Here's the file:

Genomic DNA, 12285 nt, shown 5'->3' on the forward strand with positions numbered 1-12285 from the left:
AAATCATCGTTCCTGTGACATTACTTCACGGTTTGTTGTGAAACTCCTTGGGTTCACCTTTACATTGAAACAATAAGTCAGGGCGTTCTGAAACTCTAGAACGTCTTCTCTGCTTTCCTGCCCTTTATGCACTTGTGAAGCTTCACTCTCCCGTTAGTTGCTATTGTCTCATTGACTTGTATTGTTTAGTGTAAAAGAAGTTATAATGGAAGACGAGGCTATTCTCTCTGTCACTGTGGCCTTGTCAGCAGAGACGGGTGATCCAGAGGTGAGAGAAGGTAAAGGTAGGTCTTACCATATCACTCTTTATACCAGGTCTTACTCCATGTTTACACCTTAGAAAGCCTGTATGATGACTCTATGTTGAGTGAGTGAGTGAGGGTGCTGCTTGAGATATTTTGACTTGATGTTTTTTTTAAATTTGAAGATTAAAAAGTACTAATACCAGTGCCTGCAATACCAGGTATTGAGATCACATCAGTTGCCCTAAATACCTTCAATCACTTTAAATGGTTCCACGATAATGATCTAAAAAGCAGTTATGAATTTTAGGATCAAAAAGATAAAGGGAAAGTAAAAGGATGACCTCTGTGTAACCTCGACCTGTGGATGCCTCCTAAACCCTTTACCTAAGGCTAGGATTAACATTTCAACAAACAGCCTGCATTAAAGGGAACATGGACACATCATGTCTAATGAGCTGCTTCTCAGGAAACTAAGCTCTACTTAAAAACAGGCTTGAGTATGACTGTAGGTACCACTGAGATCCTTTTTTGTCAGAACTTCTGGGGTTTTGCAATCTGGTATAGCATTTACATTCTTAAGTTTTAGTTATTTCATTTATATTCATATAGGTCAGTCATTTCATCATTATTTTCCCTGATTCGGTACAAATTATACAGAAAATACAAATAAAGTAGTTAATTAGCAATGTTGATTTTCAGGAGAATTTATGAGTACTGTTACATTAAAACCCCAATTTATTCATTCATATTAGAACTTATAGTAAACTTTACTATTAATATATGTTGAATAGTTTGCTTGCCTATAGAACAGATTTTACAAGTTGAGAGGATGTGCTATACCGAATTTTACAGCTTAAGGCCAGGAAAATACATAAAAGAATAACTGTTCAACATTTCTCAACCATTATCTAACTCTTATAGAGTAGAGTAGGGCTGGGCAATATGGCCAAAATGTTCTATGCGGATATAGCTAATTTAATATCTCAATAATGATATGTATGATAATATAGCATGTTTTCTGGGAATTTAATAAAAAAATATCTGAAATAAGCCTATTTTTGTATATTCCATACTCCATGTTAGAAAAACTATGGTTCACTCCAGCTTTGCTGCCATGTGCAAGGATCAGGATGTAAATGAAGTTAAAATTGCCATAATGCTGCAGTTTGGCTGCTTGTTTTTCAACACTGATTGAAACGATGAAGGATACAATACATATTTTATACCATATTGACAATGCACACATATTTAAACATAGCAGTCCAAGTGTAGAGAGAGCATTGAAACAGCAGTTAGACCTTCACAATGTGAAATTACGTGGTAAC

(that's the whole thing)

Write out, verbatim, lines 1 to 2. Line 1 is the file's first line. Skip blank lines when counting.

Genomic DNA, 12285 nt, shown 5'->3' on the forward strand with positions numbered 1-12285 from the left:
AAATCATCGTTCCTGTGACATTACTTCACGGTTTGTTGTGAAACTCCTTGGGTTCACCTTTACATTGAAACAATAAGTCAGGGCGTTCTGAAACTCTAGAACGTCTTCTCTGCTTTCCTGCCCTTTATGCACTTGTGAAGCTTCACTCTCCCGTTAGTTGCTATTGTCTCATTGACTTGTATTGTTTAGTGTAAAAGAAGTTATAATGGAAGACGAGGCTATTCTCTCTGTCACTGTGGCCTTGTCAGCAGAGACGGGTGATCCAGAGGTGAGAGAAGGTAAAGGTAGGTCTTACCATATCACTCTTTATACCAGGTCTTACTCCATGTTTACACCTTAGAAAGCCTGTATGATGACTCTATGTTGAGTGAGTGAGTGAGGGTGCTGCTTGAGATATTTTGACTTGATGTTTTTTTTAAATTTGAAGATTAAAAAGTACTAATACCAGTGCCTGCAATACCAGGTATTGAGATCACATCAGTTGCCCTAAATACCTTCAATCACTTTAAATGGTTCCACGATAATGATCTAAAAAGCAGTTATGAATTTTAGGATCAAAAAGATAAAGGGAAAGTAAAAGGATGACCTCTGTGTAACCTCGACCTGTGGATGCCTCCTAAACCCTTTACCTAAGGCTAGGATTAACATTTCAACAAACAGCCTGCATTAAAGGGAACATGGACACATCATGTCTAATGAGCTGCTTCTCAGGAAACTAAGCTCTACTTAAAAACAGGCTTGAGTATGACTGTAGGTACCACTGAGATCCTTTTTTGTCAGAACTTCTGGGGTTTTGCAATCTGGTATAGCATTTACATTCTTAAGTTTTAGTTATTTCATTTATATTCATATAGGTCAGTCATTTCATCATTATTTTCCCTGATTCGGTACAAATTATACAGAAAATACAAATAAAGTAGTTAATTAGCAATGTTGATTTTCAGGAGAATTTATGAGTACTGTTACATTAAAACCCCAATTTATTCATTCATATTAGAACTTATAGTAAACTTTACTATTAATATATGTTGAATAGTTTGCTTGCCTATAGAACAGATTTTACAAGTTGAGAGGATGTGCTATACCGAATTTTACAGCTTAAGGCCAGGAAAATACATAAAAGAATAACTGTTCAACATTTCTCAACCATTATCTAACTCTTATAGAGTAGAGTAGGGCTGGGCAATATGGCCAAAATGTTCTATGCGGATATAGCTAATTTAATATCTCAATAATGATATGTATGATAATATAGCATGTTTTCTGGGAATTTAATAAAAAAATATCTGAAATAAGCCTATTTTTGTATATTCCATACTCCATGTTAGAAAAACTATGGTTCACTCCAGCTTTGCTGCCATGTGCAAGGATCAGGATGTAAATGAAGTTAAAATTGCCATAATGCTGCAGTTTGGCTGCTTGTTTTTCAACACTGATTGAAACGATGAAGGATACAATACATATTTTATACCATATTGACAATGCACACATATTTAAACATAGCAGTCCAAGTGTAGAGAGAGCATTGAAACAGCAGTTAGACCTTCACAATGTGAAATTACGTGGTAAC